1is quantity plus 7r, depending upon the setting 1e reversing switch 53. ider ordinary conditions, that is, for measients from ground level, the switch 53 is so hat so that the waves are exactly 180 out-of- ;e when the altitudeof the aircraft is zero. round level, then, the two waves will exactly :el out and there will beno reading of .the .ammeter 51' since no resultant current will flow fin. --.thev secondary "coil: .51.; :When; however. a; finite transltxtime-is' relmiredv tor the reflected wave to reach the receiver a resultantcurrent will flow in the coil 55 which isequal .to. the difference inordinates-v between the curves Ill and 6 I The average value of; this current, integrated over one-half cycle, will be proportional-Ito the area 62 between thetwo curves, and it. is easy to see from the diagram that this area. .will vary directly as 5 until becomes so great-"that the point 63'- on curve 40 coincides with the point 64' on' curve 6|, this area being equal to 2E where E is the maximum current from the oscillator, giving an average current'of ZLE I The waveform of this current, for the value of 1:: shown, is illustrated in curve. 65. As increases the current, peaks oi this latter curve will broaden, until, when =.21r (since it equa s 1: at ground level) the shape of. the curve 65.wi1l be the same as that of. the curve, 40, but with double amplitude. i
The; milliammeter 5'Lbeing adirect current, permanent magnet instrument, such-as a. d-Arson- .val 'galvanometer, willlreadtheaverage value of the resultant current as-indicated by. the curve 65, the negative peaks of this current being suppressed by the. rectifier 59. Its reading will therefore. be directly proportional to 4 and hence to the altitude, up to the point where the; points 63 and 64 coincide at a value of; slightly less than 2m". From this point upto a -2w the increase will be at less than the linear rate, while when becomes greater than 21r the rate of change with altitude will reverse.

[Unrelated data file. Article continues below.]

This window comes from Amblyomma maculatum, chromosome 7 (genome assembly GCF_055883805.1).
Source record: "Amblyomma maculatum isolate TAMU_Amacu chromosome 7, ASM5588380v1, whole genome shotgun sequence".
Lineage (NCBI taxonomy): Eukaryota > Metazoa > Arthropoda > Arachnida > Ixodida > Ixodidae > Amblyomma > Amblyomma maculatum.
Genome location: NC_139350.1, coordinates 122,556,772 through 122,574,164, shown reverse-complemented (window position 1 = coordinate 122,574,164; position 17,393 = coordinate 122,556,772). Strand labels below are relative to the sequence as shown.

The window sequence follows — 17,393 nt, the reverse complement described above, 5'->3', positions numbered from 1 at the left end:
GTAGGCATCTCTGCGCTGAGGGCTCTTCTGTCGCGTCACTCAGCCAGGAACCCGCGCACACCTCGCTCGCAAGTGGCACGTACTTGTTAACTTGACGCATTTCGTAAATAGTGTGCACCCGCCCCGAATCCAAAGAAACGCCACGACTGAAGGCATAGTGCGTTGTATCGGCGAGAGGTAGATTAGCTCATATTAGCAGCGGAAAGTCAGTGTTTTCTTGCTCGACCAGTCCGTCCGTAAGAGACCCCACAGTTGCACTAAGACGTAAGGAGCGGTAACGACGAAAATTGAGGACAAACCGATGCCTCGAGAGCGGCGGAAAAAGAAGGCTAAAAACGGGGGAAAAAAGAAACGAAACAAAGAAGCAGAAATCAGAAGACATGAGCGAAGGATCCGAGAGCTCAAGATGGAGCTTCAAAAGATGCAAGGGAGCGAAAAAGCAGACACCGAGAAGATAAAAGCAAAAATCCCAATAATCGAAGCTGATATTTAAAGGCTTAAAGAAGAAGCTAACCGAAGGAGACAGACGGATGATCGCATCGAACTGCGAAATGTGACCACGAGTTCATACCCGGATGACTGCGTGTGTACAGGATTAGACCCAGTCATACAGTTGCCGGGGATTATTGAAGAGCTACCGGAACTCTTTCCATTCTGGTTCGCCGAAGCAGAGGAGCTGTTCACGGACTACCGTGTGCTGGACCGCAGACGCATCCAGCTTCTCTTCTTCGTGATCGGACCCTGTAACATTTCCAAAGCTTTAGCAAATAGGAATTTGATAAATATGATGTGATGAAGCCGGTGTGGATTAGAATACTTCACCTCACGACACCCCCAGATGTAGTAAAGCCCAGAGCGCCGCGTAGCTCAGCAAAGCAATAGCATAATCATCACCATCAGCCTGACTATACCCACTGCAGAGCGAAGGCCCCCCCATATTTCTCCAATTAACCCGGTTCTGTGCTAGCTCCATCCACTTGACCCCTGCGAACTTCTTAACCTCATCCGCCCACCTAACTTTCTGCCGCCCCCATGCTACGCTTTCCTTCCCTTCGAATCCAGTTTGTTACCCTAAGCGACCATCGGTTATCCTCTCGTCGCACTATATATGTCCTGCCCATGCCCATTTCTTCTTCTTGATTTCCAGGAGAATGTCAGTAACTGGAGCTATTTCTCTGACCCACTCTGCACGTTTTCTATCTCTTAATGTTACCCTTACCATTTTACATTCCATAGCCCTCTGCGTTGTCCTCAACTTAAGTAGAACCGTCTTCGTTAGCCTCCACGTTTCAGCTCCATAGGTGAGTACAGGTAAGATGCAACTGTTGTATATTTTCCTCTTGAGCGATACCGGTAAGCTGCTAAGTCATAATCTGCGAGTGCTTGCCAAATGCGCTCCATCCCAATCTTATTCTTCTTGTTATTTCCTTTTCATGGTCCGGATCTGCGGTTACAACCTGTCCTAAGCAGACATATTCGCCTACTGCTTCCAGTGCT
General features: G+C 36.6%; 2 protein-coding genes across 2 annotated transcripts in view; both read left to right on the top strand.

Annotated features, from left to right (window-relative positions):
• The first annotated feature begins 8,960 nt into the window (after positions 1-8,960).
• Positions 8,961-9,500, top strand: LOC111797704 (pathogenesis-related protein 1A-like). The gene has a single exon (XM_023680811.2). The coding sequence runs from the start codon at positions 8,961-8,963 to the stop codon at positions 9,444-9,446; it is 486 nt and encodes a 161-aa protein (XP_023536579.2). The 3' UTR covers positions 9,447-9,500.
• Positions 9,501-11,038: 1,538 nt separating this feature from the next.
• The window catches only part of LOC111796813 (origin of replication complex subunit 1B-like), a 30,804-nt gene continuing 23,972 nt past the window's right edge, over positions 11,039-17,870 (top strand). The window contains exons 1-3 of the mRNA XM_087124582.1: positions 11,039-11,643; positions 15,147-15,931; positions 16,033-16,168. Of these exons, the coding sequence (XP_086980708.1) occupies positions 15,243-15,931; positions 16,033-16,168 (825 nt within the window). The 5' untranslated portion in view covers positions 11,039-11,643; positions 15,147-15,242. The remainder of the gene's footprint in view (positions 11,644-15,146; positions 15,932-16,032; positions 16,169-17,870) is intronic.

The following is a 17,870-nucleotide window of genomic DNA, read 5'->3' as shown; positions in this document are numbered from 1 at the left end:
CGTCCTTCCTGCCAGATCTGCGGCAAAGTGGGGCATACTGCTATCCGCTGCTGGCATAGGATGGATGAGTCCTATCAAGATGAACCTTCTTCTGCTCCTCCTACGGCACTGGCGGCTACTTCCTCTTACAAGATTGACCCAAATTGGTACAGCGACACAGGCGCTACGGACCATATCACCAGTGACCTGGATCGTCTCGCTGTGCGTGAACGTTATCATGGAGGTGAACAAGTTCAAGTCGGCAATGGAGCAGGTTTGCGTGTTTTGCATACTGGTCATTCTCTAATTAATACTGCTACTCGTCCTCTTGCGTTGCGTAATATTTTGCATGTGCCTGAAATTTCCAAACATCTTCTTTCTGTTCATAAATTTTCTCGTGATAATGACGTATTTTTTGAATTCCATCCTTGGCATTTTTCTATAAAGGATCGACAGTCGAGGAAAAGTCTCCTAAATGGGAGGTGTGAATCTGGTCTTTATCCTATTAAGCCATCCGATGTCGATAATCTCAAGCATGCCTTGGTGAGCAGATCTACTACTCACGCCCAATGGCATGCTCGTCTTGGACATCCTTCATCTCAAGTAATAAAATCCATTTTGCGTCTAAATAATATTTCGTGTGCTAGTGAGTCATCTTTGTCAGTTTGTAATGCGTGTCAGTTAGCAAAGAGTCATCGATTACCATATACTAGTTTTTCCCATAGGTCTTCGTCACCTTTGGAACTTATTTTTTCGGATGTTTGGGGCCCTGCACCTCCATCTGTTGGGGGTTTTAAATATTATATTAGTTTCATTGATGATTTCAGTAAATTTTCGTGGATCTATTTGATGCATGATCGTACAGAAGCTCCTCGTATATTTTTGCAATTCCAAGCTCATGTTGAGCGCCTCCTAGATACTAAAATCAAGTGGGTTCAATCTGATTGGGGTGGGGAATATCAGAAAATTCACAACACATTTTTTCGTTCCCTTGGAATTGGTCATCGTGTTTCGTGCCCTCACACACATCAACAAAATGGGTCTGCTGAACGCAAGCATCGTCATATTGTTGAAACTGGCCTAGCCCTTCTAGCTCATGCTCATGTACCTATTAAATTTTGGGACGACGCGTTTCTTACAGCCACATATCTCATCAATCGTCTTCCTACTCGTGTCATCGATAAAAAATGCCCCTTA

It has already been stated that the. trapezoidal form Of the wave has been exaggerated in the figure. Even with this exa'ggeratedslope 'of the sides of the wave it. is apparent from the figure that only a very small portion of the scale will be non-linear, perhaps the last hundred feet of a 1,000 foot reading. Since the reading reverses in direction at the limit of the scale, the indicated altitudes at this limit become indeterminate, and the scale reading should not be relied upon in this region in any, event, but the altimeter should be switchedto the next higher range when this region is approached, and hence the slight range of non-linearity is not important.
It is evident that since all altitude readings are taken from a selected one of multiple scales on an instrument of fixed sensitivity, the accuracy of the reading will be a constant percentage of full scale, which ever thescale chosen. Thus if the meter 5.! be accurate to onehalt of one per cent, readings on the 1,000 footscale-will be accurate tofive feet, on the. 5,000 foot. scale to twenty-five feet; and on the- 25,000 footpscale'to one hundred twenty-five feet; Ordinarily this will be'suificiently accurate for all, practical purposes, but there are. some instances, as in the case of level bombing, where it'is desired to'know the ground level altitude with extreme. accuracy.
With the approximate level known from one of the higher-reaching scales, the exact level may be found'from the lower-scale to the maximum accuracy of which the instrument is capable, since, with the arrangement described,'there is effectively a datum above which the altitude can be measureiatevery 1,000 feet. Assuming, for example, that the planebe flying atan altitudeof almost exactly 1-,000 feet; are
versal of the switch 53 will change the value of i by the quantity 1r, and the meter will then read the deviation of the plane from 1,000 feet. It will not show whether the plane be above or below the 1,000 foot level except as that will be indicated by decreasing readings if the plane be below 1,000 feet and climbing and by increasing readings if the plane be above 1,000 feet and climbing, but it will indicate with great exactness the deviation from the 1,000 footlevel. The same will hold true at any 1,000 foot level up to and beyond the highest range of the instrument, and a switch to the high range will always show immediately which 1,000 foot level is the datum. This procedure is not, of course, recommended for navigational purposes, nor is it necessary for such purposes, but it may be of great value in range finding operations for bombing or, for example, for meteorological work.